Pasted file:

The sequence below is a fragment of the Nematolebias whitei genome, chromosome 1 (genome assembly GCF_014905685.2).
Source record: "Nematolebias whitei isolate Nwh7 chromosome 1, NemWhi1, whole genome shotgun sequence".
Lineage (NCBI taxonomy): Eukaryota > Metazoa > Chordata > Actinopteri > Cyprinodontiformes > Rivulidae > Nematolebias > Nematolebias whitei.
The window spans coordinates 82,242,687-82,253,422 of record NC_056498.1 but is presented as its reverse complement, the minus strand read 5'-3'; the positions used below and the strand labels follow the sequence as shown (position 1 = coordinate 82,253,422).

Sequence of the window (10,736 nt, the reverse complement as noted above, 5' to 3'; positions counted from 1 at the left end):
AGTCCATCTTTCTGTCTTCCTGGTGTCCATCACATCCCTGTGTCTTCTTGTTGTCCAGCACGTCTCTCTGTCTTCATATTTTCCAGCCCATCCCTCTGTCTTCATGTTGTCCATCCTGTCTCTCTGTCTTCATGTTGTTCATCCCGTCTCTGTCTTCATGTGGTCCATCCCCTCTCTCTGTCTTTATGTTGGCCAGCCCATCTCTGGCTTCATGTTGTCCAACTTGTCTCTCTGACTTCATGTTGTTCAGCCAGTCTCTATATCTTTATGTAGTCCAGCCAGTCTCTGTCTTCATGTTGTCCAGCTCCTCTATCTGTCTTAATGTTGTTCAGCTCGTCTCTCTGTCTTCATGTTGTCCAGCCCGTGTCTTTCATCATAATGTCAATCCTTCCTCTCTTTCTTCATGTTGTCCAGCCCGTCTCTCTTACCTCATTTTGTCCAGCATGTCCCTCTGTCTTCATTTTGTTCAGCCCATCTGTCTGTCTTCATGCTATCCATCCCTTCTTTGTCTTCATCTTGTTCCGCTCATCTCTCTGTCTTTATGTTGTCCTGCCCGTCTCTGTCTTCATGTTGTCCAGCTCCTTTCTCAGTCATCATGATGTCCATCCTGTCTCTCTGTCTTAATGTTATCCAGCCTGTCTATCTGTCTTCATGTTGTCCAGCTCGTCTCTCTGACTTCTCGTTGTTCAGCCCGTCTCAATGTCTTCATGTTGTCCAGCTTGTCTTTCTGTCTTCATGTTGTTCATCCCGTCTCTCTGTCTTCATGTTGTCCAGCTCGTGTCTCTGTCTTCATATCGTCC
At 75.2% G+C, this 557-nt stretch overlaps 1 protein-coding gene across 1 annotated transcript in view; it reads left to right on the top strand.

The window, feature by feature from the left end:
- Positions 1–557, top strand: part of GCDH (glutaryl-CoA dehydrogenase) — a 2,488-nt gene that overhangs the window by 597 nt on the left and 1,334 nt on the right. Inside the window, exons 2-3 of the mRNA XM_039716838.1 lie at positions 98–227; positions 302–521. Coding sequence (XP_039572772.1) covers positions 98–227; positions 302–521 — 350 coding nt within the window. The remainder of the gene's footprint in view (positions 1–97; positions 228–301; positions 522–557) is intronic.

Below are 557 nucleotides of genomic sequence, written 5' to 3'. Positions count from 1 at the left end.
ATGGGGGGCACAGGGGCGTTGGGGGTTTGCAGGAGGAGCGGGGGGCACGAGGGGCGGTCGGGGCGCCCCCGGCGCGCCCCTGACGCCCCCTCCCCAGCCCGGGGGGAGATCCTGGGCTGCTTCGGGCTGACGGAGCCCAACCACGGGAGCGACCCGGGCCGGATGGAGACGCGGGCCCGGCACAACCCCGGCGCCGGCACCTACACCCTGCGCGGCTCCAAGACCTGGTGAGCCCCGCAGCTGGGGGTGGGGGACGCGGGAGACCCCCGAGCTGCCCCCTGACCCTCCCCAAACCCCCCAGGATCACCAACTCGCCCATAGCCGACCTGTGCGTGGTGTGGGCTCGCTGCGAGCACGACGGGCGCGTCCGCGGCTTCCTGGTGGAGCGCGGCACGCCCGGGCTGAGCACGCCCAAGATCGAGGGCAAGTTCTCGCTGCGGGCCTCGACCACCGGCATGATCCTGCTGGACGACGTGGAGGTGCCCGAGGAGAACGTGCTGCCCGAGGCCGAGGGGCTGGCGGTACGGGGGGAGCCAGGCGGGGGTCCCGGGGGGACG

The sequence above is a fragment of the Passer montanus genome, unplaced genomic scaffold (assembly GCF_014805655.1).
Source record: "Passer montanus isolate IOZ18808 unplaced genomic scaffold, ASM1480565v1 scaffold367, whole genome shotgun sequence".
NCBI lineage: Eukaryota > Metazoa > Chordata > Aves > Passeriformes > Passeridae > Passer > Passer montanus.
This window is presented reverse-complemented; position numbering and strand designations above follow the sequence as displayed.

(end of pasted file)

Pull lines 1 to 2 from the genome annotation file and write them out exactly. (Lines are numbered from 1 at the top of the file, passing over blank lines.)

The sequence below is a fragment of the Nematolebias whitei genome, chromosome 1 (genome assembly GCF_014905685.2).
Source record: "Nematolebias whitei isolate Nwh7 chromosome 1, NemWhi1, whole genome shotgun sequence".